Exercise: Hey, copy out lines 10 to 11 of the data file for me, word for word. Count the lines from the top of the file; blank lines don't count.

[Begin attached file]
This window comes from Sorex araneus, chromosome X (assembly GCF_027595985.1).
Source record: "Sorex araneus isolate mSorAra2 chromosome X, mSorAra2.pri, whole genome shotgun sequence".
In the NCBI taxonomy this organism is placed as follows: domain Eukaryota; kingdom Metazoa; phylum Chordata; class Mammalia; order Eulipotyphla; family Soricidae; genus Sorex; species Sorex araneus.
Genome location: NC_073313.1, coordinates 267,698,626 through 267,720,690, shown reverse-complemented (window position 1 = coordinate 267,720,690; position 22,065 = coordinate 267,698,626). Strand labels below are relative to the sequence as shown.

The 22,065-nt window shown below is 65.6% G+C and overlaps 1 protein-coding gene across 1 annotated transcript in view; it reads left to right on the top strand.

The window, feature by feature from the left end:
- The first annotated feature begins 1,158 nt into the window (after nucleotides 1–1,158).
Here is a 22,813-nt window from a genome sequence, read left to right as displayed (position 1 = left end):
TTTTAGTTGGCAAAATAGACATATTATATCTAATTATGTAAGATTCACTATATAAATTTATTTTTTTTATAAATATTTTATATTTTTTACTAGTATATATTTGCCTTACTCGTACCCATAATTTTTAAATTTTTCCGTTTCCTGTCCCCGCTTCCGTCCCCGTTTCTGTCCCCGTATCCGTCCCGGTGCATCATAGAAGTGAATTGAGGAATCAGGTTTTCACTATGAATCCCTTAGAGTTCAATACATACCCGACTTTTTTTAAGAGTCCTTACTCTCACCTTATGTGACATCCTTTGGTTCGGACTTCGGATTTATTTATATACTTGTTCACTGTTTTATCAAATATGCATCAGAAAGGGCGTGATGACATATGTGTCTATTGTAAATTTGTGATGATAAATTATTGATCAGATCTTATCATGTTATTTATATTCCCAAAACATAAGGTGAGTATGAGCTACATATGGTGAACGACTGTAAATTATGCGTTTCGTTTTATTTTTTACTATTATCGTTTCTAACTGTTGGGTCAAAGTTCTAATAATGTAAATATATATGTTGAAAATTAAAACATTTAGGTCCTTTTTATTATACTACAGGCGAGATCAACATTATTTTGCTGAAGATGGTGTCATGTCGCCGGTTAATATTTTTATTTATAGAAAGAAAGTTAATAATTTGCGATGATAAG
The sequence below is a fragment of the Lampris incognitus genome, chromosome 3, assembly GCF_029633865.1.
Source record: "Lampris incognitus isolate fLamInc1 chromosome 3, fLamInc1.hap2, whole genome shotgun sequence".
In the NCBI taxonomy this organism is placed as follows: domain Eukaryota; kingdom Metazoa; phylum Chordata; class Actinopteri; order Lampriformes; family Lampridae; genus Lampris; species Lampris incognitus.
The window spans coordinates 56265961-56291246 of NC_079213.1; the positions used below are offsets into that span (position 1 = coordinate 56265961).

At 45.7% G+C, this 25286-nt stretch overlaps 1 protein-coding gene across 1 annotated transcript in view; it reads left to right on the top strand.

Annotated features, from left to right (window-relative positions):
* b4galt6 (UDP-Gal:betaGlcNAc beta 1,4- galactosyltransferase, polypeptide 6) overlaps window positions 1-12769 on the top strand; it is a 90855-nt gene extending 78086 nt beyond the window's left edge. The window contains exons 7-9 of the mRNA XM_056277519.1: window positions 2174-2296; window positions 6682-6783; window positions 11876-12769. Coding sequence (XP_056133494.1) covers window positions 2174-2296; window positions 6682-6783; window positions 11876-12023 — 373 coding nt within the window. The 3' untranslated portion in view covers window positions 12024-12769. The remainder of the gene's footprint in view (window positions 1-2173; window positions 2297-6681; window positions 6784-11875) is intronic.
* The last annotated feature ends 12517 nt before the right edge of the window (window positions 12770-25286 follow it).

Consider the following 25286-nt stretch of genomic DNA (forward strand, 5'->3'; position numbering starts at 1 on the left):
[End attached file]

The sequence below is a fragment of the Lampris incognitus genome, chromosome 3, assembly GCF_029633865.1.
Source record: "Lampris incognitus isolate fLamInc1 chromosome 3, fLamInc1.hap2, whole genome shotgun sequence".